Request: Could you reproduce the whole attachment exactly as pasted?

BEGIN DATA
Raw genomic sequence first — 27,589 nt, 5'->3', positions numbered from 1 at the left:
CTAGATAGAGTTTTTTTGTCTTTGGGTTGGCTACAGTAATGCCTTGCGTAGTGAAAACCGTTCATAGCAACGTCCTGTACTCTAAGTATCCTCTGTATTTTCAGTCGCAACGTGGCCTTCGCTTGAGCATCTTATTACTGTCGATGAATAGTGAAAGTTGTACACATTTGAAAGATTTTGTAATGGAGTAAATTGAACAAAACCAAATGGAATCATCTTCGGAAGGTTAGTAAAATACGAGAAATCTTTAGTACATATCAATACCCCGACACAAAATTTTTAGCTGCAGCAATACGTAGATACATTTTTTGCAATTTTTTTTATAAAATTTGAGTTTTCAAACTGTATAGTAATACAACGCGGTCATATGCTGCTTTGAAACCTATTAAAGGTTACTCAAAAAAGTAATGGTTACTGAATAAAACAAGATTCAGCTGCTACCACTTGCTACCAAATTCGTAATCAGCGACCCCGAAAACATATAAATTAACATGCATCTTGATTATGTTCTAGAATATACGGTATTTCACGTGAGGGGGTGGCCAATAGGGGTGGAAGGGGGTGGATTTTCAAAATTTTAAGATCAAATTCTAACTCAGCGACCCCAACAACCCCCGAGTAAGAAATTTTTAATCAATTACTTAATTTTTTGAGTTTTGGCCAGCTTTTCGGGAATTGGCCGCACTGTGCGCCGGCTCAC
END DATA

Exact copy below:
Raw genomic sequence first — 27,589 nt, 5'->3', positions numbered from 1 at the left:
CTAGATAGAGTTTTTTTGTCTTTGGGTTGGCTACAGTAATGCCTTGCGTAGTGAAAACCGTTCATAGCAACGTCCTGTACTCTAAGTATCCTCTGTATTTTCAGTCGCAACGTGGCCTTCGCTTGAGCATCTTATTACTGTCGATGAATAGTGAAAGTTGTACACATTTGAAAGATTTTGTAATGGAGTAAATTGAACAAAACCAAATGGAATCATCTTCGGAAGGTTAGTAAAATACGAGAAATCTTTAGTACATATCAATACCCCGACACAAAATTTTTAGCTGCAGCAATACGTAGATACATTTTTTGCAATTTTTTTTATAAAATTTGAGTTTTCAAACTGTATAGTAATACAACGCGGTCATATGCTGCTTTGAAACCTATTAAAGGTTACTCAAAAAAGTAATGGTTACTGAATAAAACAAGATTCAGCTGCTACCACTTGCTACCAAATTCGTAATCAGCGACCCCGAAAACATATAAATTAACATGCATCTTGATTATGTTCTAGAATATACGGTATTTCACGTGAGGGGGTGGCCAATAGGGGTGGAAGGGGGTGGATTTTCAAAATTTTAAGATCAAATTCTAACTCAGCGACCCCAACAACCCCCGAGTAAGAAATTTTTAATCAATTACTTAATTTTTTGAGTTTTGGCCAGCTTTTCGGGAATTGGCCGCACTGTGCGCCGGCTCAC